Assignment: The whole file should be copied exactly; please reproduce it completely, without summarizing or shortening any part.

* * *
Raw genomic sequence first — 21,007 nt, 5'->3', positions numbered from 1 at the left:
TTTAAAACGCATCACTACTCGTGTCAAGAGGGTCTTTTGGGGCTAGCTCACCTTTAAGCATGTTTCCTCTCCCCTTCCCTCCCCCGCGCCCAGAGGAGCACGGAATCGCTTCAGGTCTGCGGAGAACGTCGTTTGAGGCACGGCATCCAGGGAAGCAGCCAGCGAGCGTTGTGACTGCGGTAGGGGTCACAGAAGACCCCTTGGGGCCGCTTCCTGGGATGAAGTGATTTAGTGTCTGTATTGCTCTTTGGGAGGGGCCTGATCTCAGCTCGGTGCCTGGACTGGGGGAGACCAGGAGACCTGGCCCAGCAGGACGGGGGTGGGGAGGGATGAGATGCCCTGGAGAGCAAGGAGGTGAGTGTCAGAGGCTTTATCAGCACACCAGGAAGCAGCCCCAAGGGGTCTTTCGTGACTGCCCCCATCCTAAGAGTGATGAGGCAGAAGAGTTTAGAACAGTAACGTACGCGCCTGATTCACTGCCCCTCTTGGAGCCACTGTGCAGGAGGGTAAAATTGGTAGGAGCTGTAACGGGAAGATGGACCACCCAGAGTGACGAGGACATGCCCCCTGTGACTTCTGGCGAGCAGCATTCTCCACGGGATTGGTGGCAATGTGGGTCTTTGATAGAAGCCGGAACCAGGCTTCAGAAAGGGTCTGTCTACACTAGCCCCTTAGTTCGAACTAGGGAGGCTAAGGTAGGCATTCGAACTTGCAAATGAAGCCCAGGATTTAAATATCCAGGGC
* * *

Raw genomic sequence first — 21,007 nt, 5'->3', positions numbered from 1 at the left:
TTTAAAACGCATCACTACTCGTGTCAAGAGGGTCTTTTGGGGCTAGCTCACCTTTAAGCATGTTTCCTCTCCCCTTCCCTCCCCCGCGCCCAGAGGAGCACGGAATCGCTTCAGGTCTGCGGAGAACGTCGTTTGAGGCACGGCATCCAGGGAAGCAGCCAGCGAGCGTTGTGACTGCGGTAGGGGTCACAGAAGACCCCTTGGGGCCGCTTCCTGGGATGAAGTGATTTAGTGTCTGTATTGCTCTTTGGGAGGGGCCTGATCTCAGCTCGGTGCCTGGACTGGGGGAGACCAGGAGACCTGGCCCAGCAGGACGGGGGTGGGGAGGGATGAGATGCCCTGGAGAGCAAGGAGGTGAGTGTCAGAGGCTTTATCAGCACACCAGGAAGCAGCCCCAAGGGGTCTTTCGTGACTGCCCCCATCCTAAGAGTGATGAGGCAGAAGAGTTTAGAACAGTAACGTACGCGCCTGATTCACTGCCCCTCTTGGAGCCACTGTGCAGGAGGGTAAAATTGGTAGGAGCTGTAACGGGAAGATGGACCACCCAGAGTGACGAGGACATGCCCCCTGTGACTTCTGGCGAGCAGCATTCTCCACGGGATTGGTGGCAATGTGGGTCTTTGATAGAAGCCGGAACCAGGCTTCAGAAAGGGTCTGTCTACACTAGCCCCTTAGTTCGAACTAGGGAGGCTAAGGTAGGCATTCGAACTTGCAAATGAAGCCCAGGATTTAAATATCCAGGGC